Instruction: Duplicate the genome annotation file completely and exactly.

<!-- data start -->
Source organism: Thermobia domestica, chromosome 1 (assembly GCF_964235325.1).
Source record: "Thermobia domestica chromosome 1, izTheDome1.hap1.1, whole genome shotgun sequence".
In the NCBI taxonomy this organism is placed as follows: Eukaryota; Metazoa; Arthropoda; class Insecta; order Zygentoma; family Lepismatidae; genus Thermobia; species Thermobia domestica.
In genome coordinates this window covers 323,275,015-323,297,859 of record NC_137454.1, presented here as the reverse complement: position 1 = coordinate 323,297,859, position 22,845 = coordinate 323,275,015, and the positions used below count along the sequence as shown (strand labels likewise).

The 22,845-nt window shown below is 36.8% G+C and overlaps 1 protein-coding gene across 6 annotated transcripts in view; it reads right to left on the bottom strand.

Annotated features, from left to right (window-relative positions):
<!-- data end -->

Source organism: Thermobia domestica, chromosome 1 (assembly GCF_964235325.1).
Source record: "Thermobia domestica chromosome 1, izTheDome1.hap1.1, whole genome shotgun sequence".
In the NCBI taxonomy this organism is placed as follows: Eukaryota; Metazoa; Arthropoda; class Insecta; order Zygentoma; family Lepismatidae; genus Thermobia; species Thermobia domestica.
In genome coordinates this window covers 323,275,015-323,297,859 of record NC_137454.1, presented here as the reverse complement: position 1 = coordinate 323,297,859, position 22,845 = coordinate 323,275,015, and the positions used below count along the sequence as shown (strand labels likewise).

The 22,845-nt window shown below is 36.8% G+C and overlaps 1 protein-coding gene across 6 annotated transcripts in view; it reads right to left on the bottom strand.

Annotated features, from left to right (window-relative positions):